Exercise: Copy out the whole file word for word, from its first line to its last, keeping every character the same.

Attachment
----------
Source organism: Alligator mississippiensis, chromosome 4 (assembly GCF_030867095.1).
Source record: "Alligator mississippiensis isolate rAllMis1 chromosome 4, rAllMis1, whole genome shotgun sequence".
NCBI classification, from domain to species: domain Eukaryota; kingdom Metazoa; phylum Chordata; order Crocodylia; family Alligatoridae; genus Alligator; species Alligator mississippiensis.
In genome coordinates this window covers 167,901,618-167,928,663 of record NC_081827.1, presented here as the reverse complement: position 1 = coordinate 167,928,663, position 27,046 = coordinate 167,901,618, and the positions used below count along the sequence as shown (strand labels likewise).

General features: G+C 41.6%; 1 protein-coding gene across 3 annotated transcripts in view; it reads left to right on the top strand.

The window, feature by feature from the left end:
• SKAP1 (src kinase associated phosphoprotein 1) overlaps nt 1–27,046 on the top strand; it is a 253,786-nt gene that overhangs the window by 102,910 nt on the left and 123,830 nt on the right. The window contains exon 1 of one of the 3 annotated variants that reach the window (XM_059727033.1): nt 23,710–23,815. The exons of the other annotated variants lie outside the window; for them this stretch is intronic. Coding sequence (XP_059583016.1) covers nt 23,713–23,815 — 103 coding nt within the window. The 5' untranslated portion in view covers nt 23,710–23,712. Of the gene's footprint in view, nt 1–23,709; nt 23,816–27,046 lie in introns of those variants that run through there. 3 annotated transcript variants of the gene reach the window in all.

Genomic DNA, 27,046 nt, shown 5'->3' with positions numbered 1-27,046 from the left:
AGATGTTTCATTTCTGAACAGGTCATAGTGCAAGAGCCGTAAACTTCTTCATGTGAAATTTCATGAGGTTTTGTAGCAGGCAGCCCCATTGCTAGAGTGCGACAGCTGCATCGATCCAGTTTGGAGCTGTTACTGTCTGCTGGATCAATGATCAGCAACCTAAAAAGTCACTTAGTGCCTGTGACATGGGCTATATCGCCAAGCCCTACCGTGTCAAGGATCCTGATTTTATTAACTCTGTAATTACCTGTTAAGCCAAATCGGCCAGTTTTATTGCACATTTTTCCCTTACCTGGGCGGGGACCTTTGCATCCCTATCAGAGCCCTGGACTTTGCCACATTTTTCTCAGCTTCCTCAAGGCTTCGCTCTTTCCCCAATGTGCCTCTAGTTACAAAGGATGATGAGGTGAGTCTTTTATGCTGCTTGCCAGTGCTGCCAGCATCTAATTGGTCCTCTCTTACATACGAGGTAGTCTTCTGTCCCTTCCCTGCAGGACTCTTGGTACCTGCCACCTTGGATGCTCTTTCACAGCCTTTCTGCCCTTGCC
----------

Source organism: Alligator mississippiensis, chromosome 4 (assembly GCF_030867095.1).
Source record: "Alligator mississippiensis isolate rAllMis1 chromosome 4, rAllMis1, whole genome shotgun sequence".
NCBI classification, from domain to species: domain Eukaryota; kingdom Metazoa; phylum Chordata; order Crocodylia; family Alligatoridae; genus Alligator; species Alligator mississippiensis.
In genome coordinates this window covers 167,901,618-167,928,663 of record NC_081827.1, presented here as the reverse complement: position 1 = coordinate 167,928,663, position 27,046 = coordinate 167,901,618, and the positions used below count along the sequence as shown (strand labels likewise).

General features: G+C 41.6%; 1 protein-coding gene across 3 annotated transcripts in view; it reads left to right on the top strand.

The window, feature by feature from the left end:
• SKAP1 (src kinase associated phosphoprotein 1) overlaps nt 1–27,046 on the top strand; it is a 253,786-nt gene that overhangs the window by 102,910 nt on the left and 123,830 nt on the right. The window contains exon 1 of one of the 3 annotated variants that reach the window (XM_059727033.1): nt 23,710–23,815. The exons of the other annotated variants lie outside the window; for them this stretch is intronic. Coding sequence (XP_059583016.1) covers nt 23,713–23,815 — 103 coding nt within the window. The 5' untranslated portion in view covers nt 23,710–23,712. Of the gene's footprint in view, nt 1–23,709; nt 23,816–27,046 lie in introns of those variants that run through there. 3 annotated transcript variants of the gene reach the window in all.

Genomic DNA, 27,046 nt, shown 5'->3' with positions numbered 1-27,046 from the left:
AGATGTTTCATTTCTGAACAGGTCATAGTGCAAGAGCCGTAAACTTCTTCATGTGAAATTTCATGAGGTTTTGTAGCAGGCAGCCCCATTGCTAGAGTGCGACAGCTGCATCGATCCAGTTTGGAGCTGTTACTGTCTGCTGGATCAATGATCAGCAACCTAAAAAGTCACTTAGTGCCTGTGACATGGGCTATATCGCCAAGCCCTACCGTGTCAAGGATCCTGATTTTATTAACTCTGTAATTACCTGTTAAGCCAAATCGGCCAGTTTTATTGCACATTTTTCCCTTACCTGGGCGGGGACCTTTGCATCCCTATCAGAGCCCTGGACTTTGCCACATTTTTCTCAGCTTCCTCAAGGCTTCGCTCTTTCCCCAATGTGCCTCTAGTTACAAAGGATGATGAGGTGAGTCTTTTATGCTGCTTGCCAGTGCTGCCAGCATCTAATTGGTCCTCTCTTACATACGAGGTAGTCTTCTGTCCCTTCCCTGCAGGACTCTTGGTACCTGCCACCTTGGATGCTCTTTCACAGCCTTTCTGCCCTTGCC